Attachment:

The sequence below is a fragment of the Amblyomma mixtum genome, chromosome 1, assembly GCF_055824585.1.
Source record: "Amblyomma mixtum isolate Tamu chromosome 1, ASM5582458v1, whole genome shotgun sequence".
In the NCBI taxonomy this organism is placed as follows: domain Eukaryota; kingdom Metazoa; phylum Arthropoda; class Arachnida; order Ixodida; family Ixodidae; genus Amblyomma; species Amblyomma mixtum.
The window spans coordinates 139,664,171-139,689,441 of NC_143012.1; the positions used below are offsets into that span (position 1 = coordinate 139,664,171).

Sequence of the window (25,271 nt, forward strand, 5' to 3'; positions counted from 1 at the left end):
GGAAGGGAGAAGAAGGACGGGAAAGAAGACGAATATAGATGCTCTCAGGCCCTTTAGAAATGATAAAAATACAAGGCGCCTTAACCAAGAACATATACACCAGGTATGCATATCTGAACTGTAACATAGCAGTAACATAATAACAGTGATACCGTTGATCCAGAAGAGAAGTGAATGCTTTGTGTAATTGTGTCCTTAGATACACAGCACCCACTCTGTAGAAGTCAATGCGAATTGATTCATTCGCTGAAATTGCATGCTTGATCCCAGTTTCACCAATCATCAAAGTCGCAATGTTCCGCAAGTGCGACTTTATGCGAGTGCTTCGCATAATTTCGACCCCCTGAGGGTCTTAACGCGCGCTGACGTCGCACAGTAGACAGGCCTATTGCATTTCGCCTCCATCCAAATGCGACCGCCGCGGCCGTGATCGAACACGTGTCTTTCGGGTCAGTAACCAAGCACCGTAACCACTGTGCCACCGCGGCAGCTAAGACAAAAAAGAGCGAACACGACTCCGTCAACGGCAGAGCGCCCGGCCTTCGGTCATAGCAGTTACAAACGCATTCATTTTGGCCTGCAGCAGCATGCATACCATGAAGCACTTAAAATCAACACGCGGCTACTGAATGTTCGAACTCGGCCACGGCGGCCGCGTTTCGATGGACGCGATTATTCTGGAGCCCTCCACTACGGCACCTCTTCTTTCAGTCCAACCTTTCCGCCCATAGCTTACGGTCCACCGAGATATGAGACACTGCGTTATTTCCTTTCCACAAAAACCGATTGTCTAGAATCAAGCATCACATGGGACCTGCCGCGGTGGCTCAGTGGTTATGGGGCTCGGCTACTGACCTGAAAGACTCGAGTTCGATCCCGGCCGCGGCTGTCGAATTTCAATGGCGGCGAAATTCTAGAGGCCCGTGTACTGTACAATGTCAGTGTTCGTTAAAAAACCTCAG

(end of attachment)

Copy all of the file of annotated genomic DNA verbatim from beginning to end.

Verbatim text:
The sequence below is a fragment of the Amblyomma mixtum genome, chromosome 1, assembly GCF_055824585.1.
Source record: "Amblyomma mixtum isolate Tamu chromosome 1, ASM5582458v1, whole genome shotgun sequence".
In the NCBI taxonomy this organism is placed as follows: domain Eukaryota; kingdom Metazoa; phylum Arthropoda; class Arachnida; order Ixodida; family Ixodidae; genus Amblyomma; species Amblyomma mixtum.
The window spans coordinates 139,664,171-139,689,441 of NC_143012.1; the positions used below are offsets into that span (position 1 = coordinate 139,664,171).

Sequence of the window (25,271 nt, forward strand, 5' to 3'; positions counted from 1 at the left end):
GGAAGGGAGAAGAAGGACGGGAAAGAAGACGAATATAGATGCTCTCAGGCCCTTTAGAAATGATAAAAATACAAGGCGCCTTAACCAAGAACATATACACCAGGTATGCATATCTGAACTGTAACATAGCAGTAACATAATAACAGTGATACCGTTGATCCAGAAGAGAAGTGAATGCTTTGTGTAATTGTGTCCTTAGATACACAGCACCCACTCTGTAGAAGTCAATGCGAATTGATTCATTCGCTGAAATTGCATGCTTGATCCCAGTTTCACCAATCATCAAAGTCGCAATGTTCCGCAAGTGCGACTTTATGCGAGTGCTTCGCATAATTTCGACCCCCTGAGGGTCTTAACGCGCGCTGACGTCGCACAGTAGACAGGCCTATTGCATTTCGCCTCCATCCAAATGCGACCGCCGCGGCCGTGATCGAACACGTGTCTTTCGGGTCAGTAACCAAGCACCGTAACCACTGTGCCACCGCGGCAGCTAAGACAAAAAAGAGCGAACACGACTCCGTCAACGGCAGAGCGCCCGGCCTTCGGTCATAGCAGTTACAAACGCATTCATTTTGGCCTGCAGCAGCATGCATACCATGAAGCACTTAAAATCAACACGCGGCTACTGAATGTTCGAACTCGGCCACGGCGGCCGCGTTTCGATGGACGCGATTATTCTGGAGCCCTCCACTACGGCACCTCTTCTTTCAGTCCAACCTTTCCGCCCATAGCTTACGGTCCACCGAGATATGAGACACTGCGTTATTTCCTTTCCACAAAAACCGATTGTCTAGAATCAAGCATCACATGGGACCTGCCGCGGTGGCTCAGTGGTTATGGGGCTCGGCTACTGACCTGAAAGACTCGAGTTCGATCCCGGCCGCGGCTGTCGAATTTCAATGGCGGCGAAATTCTAGAGGCCCGTGTACTGTACAATGTCAGTGTTCGTTAAAAAACCTCAG